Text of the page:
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June 5, 2009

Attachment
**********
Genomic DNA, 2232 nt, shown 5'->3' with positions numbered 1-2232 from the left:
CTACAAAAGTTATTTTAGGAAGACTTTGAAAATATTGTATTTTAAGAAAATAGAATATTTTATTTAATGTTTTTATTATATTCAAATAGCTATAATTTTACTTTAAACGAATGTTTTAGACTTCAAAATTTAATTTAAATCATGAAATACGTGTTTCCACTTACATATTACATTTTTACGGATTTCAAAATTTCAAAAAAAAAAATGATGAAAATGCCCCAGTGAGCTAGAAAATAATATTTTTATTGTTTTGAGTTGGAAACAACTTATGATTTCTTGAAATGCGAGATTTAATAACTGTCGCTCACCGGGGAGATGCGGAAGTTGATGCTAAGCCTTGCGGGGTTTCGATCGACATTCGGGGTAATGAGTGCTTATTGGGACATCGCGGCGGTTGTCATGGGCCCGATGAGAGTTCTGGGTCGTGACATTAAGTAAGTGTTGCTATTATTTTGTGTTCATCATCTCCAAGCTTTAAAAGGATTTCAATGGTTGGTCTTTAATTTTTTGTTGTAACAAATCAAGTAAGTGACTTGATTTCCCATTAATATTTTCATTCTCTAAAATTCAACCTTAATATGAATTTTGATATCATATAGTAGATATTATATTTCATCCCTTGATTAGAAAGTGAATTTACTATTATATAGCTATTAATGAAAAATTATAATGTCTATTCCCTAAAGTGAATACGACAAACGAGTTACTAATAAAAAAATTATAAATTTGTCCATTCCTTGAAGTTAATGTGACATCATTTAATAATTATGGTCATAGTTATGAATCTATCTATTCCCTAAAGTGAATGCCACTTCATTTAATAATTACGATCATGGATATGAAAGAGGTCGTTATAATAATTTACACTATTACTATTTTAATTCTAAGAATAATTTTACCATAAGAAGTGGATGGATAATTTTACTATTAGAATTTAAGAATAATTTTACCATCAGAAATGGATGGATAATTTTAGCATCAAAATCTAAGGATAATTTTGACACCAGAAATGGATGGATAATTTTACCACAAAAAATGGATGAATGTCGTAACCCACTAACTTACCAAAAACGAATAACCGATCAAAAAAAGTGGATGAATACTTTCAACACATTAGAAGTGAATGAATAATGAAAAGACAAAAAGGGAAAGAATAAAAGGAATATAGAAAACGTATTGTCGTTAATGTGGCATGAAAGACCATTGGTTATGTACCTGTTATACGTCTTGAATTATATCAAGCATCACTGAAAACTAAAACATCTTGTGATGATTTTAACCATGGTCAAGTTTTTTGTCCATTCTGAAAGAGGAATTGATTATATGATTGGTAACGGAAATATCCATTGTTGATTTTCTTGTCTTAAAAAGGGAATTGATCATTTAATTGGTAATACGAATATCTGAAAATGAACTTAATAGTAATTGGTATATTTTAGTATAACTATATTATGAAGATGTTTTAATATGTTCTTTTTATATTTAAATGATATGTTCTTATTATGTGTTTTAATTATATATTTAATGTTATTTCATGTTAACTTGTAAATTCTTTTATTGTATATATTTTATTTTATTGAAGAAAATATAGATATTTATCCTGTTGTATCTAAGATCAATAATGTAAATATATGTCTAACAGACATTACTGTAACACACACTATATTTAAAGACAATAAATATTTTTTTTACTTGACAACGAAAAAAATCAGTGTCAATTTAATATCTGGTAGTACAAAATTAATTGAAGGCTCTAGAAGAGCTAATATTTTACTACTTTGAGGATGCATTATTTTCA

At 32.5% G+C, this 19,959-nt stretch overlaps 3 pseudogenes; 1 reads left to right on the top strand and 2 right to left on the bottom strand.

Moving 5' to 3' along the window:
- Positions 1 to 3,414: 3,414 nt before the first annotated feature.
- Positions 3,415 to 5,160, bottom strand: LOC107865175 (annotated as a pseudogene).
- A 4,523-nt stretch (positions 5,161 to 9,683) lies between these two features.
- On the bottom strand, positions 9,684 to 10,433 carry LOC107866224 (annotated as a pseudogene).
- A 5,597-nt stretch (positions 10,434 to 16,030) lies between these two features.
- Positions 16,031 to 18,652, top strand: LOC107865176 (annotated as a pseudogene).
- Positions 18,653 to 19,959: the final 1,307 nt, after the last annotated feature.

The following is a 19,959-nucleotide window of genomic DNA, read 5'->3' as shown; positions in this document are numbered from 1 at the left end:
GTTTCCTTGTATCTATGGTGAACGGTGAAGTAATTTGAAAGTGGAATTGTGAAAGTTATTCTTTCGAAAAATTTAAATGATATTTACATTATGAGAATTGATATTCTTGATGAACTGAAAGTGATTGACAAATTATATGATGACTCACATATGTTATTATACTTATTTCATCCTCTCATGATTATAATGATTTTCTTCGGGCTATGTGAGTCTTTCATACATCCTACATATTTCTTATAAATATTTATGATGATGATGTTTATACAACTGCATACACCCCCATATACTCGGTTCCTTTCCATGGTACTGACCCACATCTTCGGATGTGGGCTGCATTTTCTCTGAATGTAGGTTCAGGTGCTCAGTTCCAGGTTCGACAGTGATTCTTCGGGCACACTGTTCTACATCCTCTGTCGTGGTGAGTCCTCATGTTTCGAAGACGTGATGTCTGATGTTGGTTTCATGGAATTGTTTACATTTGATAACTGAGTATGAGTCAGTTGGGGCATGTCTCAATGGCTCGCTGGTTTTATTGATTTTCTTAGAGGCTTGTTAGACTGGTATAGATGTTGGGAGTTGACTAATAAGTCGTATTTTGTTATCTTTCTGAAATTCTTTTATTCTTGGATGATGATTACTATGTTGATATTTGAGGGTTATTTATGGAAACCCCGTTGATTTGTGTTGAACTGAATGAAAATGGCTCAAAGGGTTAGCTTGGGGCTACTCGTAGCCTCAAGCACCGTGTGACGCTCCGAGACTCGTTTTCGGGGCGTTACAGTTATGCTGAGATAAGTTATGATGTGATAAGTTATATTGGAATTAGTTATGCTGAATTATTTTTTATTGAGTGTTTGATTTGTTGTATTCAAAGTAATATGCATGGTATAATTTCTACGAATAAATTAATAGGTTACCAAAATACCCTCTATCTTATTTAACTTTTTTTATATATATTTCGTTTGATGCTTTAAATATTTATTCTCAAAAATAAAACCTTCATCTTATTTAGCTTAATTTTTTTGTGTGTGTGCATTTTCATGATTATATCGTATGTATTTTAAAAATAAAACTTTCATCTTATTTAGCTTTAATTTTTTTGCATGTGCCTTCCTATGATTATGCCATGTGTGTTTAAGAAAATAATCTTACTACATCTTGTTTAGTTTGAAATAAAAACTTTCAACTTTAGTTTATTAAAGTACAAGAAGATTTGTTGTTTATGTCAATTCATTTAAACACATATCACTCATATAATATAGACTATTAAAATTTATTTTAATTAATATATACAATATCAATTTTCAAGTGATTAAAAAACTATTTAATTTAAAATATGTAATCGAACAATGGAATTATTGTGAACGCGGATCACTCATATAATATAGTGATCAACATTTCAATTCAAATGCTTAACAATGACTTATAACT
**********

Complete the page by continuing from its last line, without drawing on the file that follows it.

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Year 33, No. 42 June 5, President Obama meets with Judge Sonia Sotomayor in the Oval Office on May for a U.S. Supreme Court seat. By Ron Kampeas "It was impossible not to moved by her personal story," said Mark Pelavin, WASHINGTON (JTA)--Jewish groupsthe associate director of the Reform don'tendorseU.S.SupremeCourtnomi- movement's Religious Action Center. nees, at least in writing. "To see her mother sitting there and ThetearsandchokedsobswhenSonia thinkabout what this says about her Sotomayor accepted President Obama's and her country--the combination of nominationonMay26toldanotherstory, someone who grew up in a housing Packed into the room along with So- project, who has been on the bench tomayor's family, friends and colleagues for a long time, but who has been a were representatives of Jewish groups prosecutor as well, that combination that have consulted with the White is very powerful." House about prospective replacements "It was thrilling," said Sammie Mosh- for David Souter. enberg, the Washington director of the The story of her life--the daughter of National Council of Jewish Women. a Puerto Rican single mother from the It doesn't hurt that Sotomayor, 54, is Bronx, N.Y., whose ambitions knew no aposterchildforstrongJewish-Hispanic bounds--resounded with a community relations. In 1986, when she was in that has made the story of immigrant private legal practice, she joined one of triumph over struggle a template of the first young leadership tours of Israel Jewish American success, sponsored by Project Interchange, which Official White House photo by Pete Souza 21, five days before he nominated her is affiliated with the American~ Jewish Committee. Sotomayor so enjoyed the country-- its immigrant culture, its popular music influenced heavily by Jewish immigrants from Argentina and Brazil--that she made a return visit in 1996 when she was a federal judge, and recently joined a Project Interchange U.S.-Israel forum on immigration. In the process, she formed a lifelong friendship with Project Interchange founder Debbie Berger and her husband, Paul, who attended her swearing-in as a Manhattan appeals court judge in 1998. "She enjoyed Israel not just from an intellectual perspective, she liked the mu- sic and the people," Paul Berger told JTA. Richard Foltin, the legislative director Sotomayor on page 19A Editorials ................................ 4A i , Lyn Payne s Hanicke AGldbwar;~g(ml)e reditce/vesdtheb 202 jHeef~tageeeHuman By Lyn Payne change" from previous fund- Associate Editor raising models. The Federation and its The Jewish Federation of agenciestoutedthisandother Greater Orlando has launched accomplishments at their an- a special fundraising cam- nual meeting--renamed the paign called HelpDirectOr- Community Celebration-~ lando to shore up sponsored lastWednesdayattheHebrew programs facing cuts due to Day School in Maitland. After the recent economic down- CommunityRabbiArnySiegel turn, incoming president gaveaShavuot-themedD'Var Ian Robinson told the corn- Torah, former president Dick munity on May 27. HelpDirect Appelbaum dischargedoutgo- will focus on Federation and ing, and installed incoming, agency programs at risk of officers; Robinson andagency being eliminated because of representatives summed up lack of funding; it's part of the the year's highlights; and the Federation's redesigned"21st Federation and the Jewish century" fundraising model Community Centerpresented that will "connect with the their awards. next generation of leaders Heritage editor and pub- and donors." Robinson cited lisher Jeff Gaeser presented a recent study that predicted volunteer extraordinaire one-third of the non-profits Hank Goidberg with this in Central Florida would go year's Heritage Human Ser- out of business by the end vice Award, saying that Gold- of this year, and said that berg "unselfishly volunteers HelpDirect represents a "one hundred eighty-degree Meeting on page 20A By Sue Fishkoff SAN FRANCISCO (JTA)-- It's official: The newestAmeri- can Girl doll is 9-year-old Rebecca Rubin, a Jewish- American girl who lives with her family on Manhattan's Lower East Side in 1914. The much-anticipated lat- est addition to the American Girl series of historical char- acters, Rebecca goes on sale May 31 along with six books about her life. No cheap date, she costs $95 with one book, or $118 if accompanied by the complete set. Rebecca joins 14 other historical dolls in the series-- from Kaya, a Nez Perce girl set in 1764, to African-American Addy, a Civil War doll, to World War II-era Molly, part of an Irish immigrant family. Her unveiling will include a tie-in at the Tenement Museum in 61111!!!!!ll!!!!!lllls JTA "Rebecca" is the new- est doff in the well-known American Girl series and she's Jewish. New York City and a harbor cruise with "kosher-style" food, according to USA Today. She's a feisty girl, our Re- becca. In one book she rescues her cousin Anna from the top of a stalled Ferris wheel. In another she marches in a garment workers' strike and gives an impassioned speech about labor rights. But she also cooks, crochets and dreams of becoming a movie star, just like a proper lass. Rebecca lives with her Russian-immigrant parents, siblings and grandparents in a Lower East Side row house, just a step up from the tene- ments of Orchard Street, and they struggle mightily to save boat fare to bring more family over from the Old Country. The Jewish blogosphere has been floating guesses about her name, release date and details of her life for more than a year with an intensity that belied her insensate status. She is, after all, just a doll, albeit a soft-bodied, large and quite beautiful one. But Jews love history, especially their own, and Jewish parents hip to the American Girl for- mula of nicely made dolls and well-written books about the period of American history they represent wanted a piece of their own people's story to give their daughters. "This is our history, right here in this doll, "says author Meredith Jacobs of Rockviile, Md., host of "The Modern Jewish Morn" on The Jewish Channel. Jacobs' family is also from Eastern Europe, and her Uncle Saul's dreams of becoming an actor were dashed by family pressure to enter the cantorate. Jacobs plans to buy Rebecca and her books for her 13 -year- old daughter, Sophie, even though she's just beyond the target demographic. "I want her to read the books and talk to my parents about our history," Jacobs says. "I don't think people who aren't Jewish think about how big a deal it is for a main- stream doll company to make something Jewish." Rebecca confronts many of the same dilemmas faced by today's American Jewish chil- dren as they navigate between tradition and modernity. In "Candlelight for Rebecca, "her teacher asks the class to make Christmas centerpieces, and Doll on page 19A The sign on the door last at that time, the family still week said it all: "Closed per- had hopes of continuing the manently." operation, but in May of this Amira's Kosher Restaurant year that hope hadxun out. and Catering, an institution in "With 30 years of Serving Jewish and non-Jewish Central kosher and only kosher in this Floridaforthreedecades, isnow community the current state officially closed. Owners Jerry of the global and domestic and Amira Cohen and their economy is too much for a sons Albert and Justin found it local family business to last too difficult to do business in a without capital for restruc- foundering economy. Over the ture andnew products," Justin lastfewmonths, the family had Cohen told the Heritage. He sought investors, and had tried hopes to start a gourmet ko- new ventures such as selling sher butcher shop and cafg in their own branded chopped the Lake County area. Albert liver in other venues, but the Cohen, whomanagedAmira's, new momentum couldn't keep and his wife Amy, who also up with the financial shortfall, worked there, are also look- Amira's was a true Jewish ingfornewjobopportunities. community institution, and Meanwhile, Jerry and Ami- the Cohens and their staff ra Cohen are still available werefixturesatsynagogueand for catering at homes and organizational functions, and synagogues; Amira can work private parties and bar mitz- directly with customers in vahs, for years. The Heritage their homes to help prepare first reported the financial meaisorkasherkitchens.She troubles the business was ex- can be contacted at 407-832- periencing in the fall of 2008; 6543 or 407-832-6544.